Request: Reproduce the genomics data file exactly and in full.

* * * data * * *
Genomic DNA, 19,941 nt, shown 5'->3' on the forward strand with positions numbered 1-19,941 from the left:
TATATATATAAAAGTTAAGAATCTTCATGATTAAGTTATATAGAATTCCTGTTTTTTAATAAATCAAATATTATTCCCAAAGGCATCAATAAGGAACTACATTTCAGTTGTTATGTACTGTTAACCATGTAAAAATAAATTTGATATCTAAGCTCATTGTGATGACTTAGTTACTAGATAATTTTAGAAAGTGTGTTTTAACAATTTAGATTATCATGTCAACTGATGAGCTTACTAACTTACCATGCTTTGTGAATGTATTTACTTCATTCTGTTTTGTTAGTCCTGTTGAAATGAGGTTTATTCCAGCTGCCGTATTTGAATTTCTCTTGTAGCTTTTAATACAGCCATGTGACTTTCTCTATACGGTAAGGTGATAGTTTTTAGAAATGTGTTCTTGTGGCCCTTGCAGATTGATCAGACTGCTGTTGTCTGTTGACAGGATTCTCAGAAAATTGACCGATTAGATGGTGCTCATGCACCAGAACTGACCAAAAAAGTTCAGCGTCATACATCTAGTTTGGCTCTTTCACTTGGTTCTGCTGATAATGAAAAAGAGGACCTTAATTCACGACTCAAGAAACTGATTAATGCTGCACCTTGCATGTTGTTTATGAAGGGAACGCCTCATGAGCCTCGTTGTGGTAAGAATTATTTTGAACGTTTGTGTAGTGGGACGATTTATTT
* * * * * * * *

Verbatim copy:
Genomic DNA, 19,941 nt, shown 5'->3' on the forward strand with positions numbered 1-19,941 from the left:
TATATATATAAAAGTTAAGAATCTTCATGATTAAGTTATATAGAATTCCTGTTTTTTAATAAATCAAATATTATTCCCAAAGGCATCAATAAGGAACTACATTTCAGTTGTTATGTACTGTTAACCATGTAAAAATAAATTTGATATCTAAGCTCATTGTGATGACTTAGTTACTAGATAATTTTAGAAAGTGTGTTTTAACAATTTAGATTATCATGTCAACTGATGAGCTTACTAACTTACCATGCTTTGTGAATGTATTTACTTCATTCTGTTTTGTTAGTCCTGTTGAAATGAGGTTTATTCCAGCTGCCGTATTTGAATTTCTCTTGTAGCTTTTAATACAGCCATGTGACTTTCTCTATACGGTAAGGTGATAGTTTTTAGAAATGTGTTCTTGTGGCCCTTGCAGATTGATCAGACTGCTGTTGTCTGTTGACAGGATTCTCAGAAAATTGACCGATTAGATGGTGCTCATGCACCAGAACTGACCAAAAAAGTTCAGCGTCATACATCTAGTTTGGCTCTTTCACTTGGTTCTGCTGATAATGAAAAAGAGGACCTTAATTCACGACTCAAGAAACTGATTAATGCTGCACCTTGCATGTTGTTTATGAAGGGAACGCCTCATGAGCCTCGTTGTGGTAAGAATTATTTTGAACGTTTGTGTAGTGGGACGATTTATTT